Recent announcements from the Department of Energy and the National Science Foundation are indicative of the strong interest there is in two initiatives: a National Science Foundation academic research infrastructure program and the Advanced Research Projects Agency - Energy. DOE and NSF will make their final reviews of proposals later this year, with the National Science Foundation asking for the assistance of the science community.
National Science Foundation:
The National Science Foundation received $3.0 billion in the American Recovery and Reinvestment Act. Of this, $200 million was allocated for the Academic Research Infrastructure Program that will be used for, as an NSF document explains, “the repair, renovation, or in exceptional cases, the replacement of existing research facilities.” NSF anticipates that 100 - 120 awards will be made ranging from $250,000 to $10 million.
The foundation estimated in 2005 that there was $3.6 billion in deferred repair or renovation projects in academic institutions.
Letters of intent were due to the foundation by July 1. In response to the widespread interest there was in this program, the NSF issued the following letter:
July 31, 2009
The National Science Foundation is requesting merit review expertise in the Academic Research Infrastructure – Recover and Reinvestment (ARI-R2) program (http://www.nsf.gov/pubs/2009/nsf09562/nsf09562.pdf). This program is supported by the American Recovery and Reinvestment Act of 2009 (ARRA).
ARI-R2 is designed to support 21st century research and research training infrastructure in our Nation's academic institutions and non-profit research organizations, such as research museums, research laboratories, and research consortia. ARI-R2 will revitalize existing research facilities so that they provide next-generation research infrastructure and facilitate the integration of researchers with shared resources such as remote instruments and research platforms, data repositories, and national computing facilities. Research facilities are shared space where sponsored and/or unsponsored research activities and research training take place. They may be ‘bricks and mortar,’ mobile or virtual research space.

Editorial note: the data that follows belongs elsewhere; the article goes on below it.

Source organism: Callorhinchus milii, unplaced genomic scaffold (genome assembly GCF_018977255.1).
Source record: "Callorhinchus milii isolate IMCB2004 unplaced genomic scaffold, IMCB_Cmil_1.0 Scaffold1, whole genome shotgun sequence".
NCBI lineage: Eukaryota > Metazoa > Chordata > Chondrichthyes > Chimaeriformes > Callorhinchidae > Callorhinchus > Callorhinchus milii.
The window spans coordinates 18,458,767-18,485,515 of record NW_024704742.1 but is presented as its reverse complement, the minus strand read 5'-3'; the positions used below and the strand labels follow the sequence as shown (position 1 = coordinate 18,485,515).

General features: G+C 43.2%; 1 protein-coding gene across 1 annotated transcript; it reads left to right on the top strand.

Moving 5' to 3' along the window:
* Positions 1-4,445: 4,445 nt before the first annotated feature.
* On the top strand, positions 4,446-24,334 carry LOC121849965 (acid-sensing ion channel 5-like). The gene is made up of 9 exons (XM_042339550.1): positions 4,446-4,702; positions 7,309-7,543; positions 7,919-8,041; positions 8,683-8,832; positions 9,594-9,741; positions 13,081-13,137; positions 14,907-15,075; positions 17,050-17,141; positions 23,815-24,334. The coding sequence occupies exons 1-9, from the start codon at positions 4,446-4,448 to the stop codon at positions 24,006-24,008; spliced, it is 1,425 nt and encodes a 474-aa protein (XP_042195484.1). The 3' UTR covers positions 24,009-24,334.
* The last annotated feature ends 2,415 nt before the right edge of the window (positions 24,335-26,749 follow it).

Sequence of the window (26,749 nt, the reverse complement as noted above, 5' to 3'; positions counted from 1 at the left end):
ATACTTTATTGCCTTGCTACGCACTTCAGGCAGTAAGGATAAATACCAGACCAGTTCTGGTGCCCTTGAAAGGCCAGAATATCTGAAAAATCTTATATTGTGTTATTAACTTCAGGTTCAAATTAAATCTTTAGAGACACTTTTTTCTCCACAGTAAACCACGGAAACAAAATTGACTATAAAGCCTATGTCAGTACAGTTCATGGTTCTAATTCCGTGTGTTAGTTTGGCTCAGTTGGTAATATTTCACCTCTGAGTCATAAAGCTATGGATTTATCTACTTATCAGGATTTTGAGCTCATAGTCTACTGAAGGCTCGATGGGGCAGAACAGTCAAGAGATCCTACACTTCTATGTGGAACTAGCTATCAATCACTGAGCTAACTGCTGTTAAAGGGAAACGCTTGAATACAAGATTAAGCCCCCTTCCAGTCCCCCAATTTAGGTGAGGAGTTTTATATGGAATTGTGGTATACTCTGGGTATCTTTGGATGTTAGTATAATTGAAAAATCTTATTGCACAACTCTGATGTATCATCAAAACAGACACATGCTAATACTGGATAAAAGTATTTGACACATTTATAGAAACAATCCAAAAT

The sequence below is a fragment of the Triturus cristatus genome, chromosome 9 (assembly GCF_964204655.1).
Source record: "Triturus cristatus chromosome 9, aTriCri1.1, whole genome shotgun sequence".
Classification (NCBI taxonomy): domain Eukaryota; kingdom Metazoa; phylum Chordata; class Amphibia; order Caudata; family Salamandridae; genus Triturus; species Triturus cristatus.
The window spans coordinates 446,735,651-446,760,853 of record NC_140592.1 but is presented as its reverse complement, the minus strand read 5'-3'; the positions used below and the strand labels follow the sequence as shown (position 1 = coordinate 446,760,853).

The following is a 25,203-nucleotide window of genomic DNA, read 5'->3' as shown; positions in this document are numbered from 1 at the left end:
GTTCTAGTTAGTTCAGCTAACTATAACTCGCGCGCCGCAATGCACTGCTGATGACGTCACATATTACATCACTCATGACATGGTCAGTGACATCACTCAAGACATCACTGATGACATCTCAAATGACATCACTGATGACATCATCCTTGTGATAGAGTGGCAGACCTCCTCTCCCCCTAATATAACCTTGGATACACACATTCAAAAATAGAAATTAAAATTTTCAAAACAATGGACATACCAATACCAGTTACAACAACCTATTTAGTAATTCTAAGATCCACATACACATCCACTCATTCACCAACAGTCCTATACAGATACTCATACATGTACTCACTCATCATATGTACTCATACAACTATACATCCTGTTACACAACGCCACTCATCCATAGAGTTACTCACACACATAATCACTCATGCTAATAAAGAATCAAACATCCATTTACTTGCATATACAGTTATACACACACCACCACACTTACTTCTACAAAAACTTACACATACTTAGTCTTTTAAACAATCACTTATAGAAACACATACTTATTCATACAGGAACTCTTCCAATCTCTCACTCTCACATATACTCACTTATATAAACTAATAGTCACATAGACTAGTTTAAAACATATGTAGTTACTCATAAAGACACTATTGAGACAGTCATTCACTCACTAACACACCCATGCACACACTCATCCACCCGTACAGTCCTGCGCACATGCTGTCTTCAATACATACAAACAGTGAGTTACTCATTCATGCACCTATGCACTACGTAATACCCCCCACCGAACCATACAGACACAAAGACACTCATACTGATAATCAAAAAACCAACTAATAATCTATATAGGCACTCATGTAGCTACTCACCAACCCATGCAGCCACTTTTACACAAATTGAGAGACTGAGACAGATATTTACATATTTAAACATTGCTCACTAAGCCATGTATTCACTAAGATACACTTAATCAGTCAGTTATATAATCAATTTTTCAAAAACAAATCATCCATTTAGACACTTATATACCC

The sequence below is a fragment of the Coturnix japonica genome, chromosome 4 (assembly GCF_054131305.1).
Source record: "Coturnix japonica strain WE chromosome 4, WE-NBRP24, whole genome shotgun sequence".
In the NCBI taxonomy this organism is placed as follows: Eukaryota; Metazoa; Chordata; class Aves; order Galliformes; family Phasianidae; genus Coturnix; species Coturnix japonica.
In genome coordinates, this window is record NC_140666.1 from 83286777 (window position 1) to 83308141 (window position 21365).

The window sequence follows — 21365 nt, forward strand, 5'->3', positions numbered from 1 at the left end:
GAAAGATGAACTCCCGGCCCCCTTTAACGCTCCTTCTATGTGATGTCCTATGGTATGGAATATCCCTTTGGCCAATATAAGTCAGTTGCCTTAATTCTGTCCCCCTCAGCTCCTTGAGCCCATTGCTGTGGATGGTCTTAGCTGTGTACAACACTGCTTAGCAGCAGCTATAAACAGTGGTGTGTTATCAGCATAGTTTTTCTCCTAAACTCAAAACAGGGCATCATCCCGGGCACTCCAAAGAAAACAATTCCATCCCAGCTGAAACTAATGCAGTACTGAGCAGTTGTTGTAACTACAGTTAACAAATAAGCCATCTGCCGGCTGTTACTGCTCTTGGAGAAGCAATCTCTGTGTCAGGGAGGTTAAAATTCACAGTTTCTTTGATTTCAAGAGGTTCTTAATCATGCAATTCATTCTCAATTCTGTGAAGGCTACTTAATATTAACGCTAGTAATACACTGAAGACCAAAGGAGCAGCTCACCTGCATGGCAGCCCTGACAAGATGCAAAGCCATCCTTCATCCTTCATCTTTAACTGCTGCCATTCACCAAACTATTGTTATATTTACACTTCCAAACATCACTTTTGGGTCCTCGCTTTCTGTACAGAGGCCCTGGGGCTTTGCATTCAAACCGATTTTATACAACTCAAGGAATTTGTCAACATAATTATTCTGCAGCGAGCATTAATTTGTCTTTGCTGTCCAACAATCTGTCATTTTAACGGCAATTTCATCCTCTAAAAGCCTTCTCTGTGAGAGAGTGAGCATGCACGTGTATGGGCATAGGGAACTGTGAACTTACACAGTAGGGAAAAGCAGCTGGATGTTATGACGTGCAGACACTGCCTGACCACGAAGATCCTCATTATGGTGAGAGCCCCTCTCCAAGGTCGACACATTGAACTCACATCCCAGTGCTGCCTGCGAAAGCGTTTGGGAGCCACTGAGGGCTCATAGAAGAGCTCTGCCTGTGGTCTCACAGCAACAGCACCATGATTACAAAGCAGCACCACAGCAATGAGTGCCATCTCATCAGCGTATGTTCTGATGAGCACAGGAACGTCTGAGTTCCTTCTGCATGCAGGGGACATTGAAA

The National Science Foundation is in need of expertise in a wide range of fields to evaluate the proposals submitted to this competition. NSF is in need of reviewers in three broad categories: a) expertise in a scientific, engineering or architecture field, b) experience in managing large facilities and centers, or c) expertise in computer networking; it is not expected that individuals will have competence in all categories. The merit review panels for this activity will be held during three weeks in October, 2009. Each panelist will be asked to commit up to 3 days to serve on a panel at NSF headquarters in Arlington, VA. Travel expenses, per diem and an honorarium will be provided for your services.
If you have an interest in participating in the merit review process of this important program and have the time to serve on a panel in October, 2009, please go to
and complete and submit the short form indicating your field of expertise and availability.
Thank you for contributing your time and attention to this critical program in the revitalization of United States research resources.
Advanced Research Projects Agency - Energy:
Last week the Department of Energy announced it had evaluated 3,500 Concept Papers that were submitted following the release of an April 27 Funding Opportunity Announcement [FOA]. DOE sent feedback to the applicants last week. A Full Application must be submitted by August 28. Selections will be made by “mid fall.”
It is expected that a second Funding Opportunity Announcement will be made, according to DOE, “in the near future, with others to follow.”
The ARPA-E announcement noted “The large number of submissions - ‘Concept Papers’ - for ARPA-E's initial FOA outstripped the expectations of industry observers and highlights America's capacity for Energy technology innovation that can be applied to transformational research and development (R&D).”
ARPA-E is modeled on DARPA, and was established by The America COMPETES Act. It was one of the recommendations in the 2005 “Rising Above the Gathering Storm” report, and was proposed in several bills before its incorporation in the COMPETES legislation. The FY 2009 omnibus funding bill enacted after President Obama’s inauguration provided $15 million to establish ARPA-E. The American Recovery and Reinvestment Act provided an additional $400 million. Further information about the agency can be reviewed here.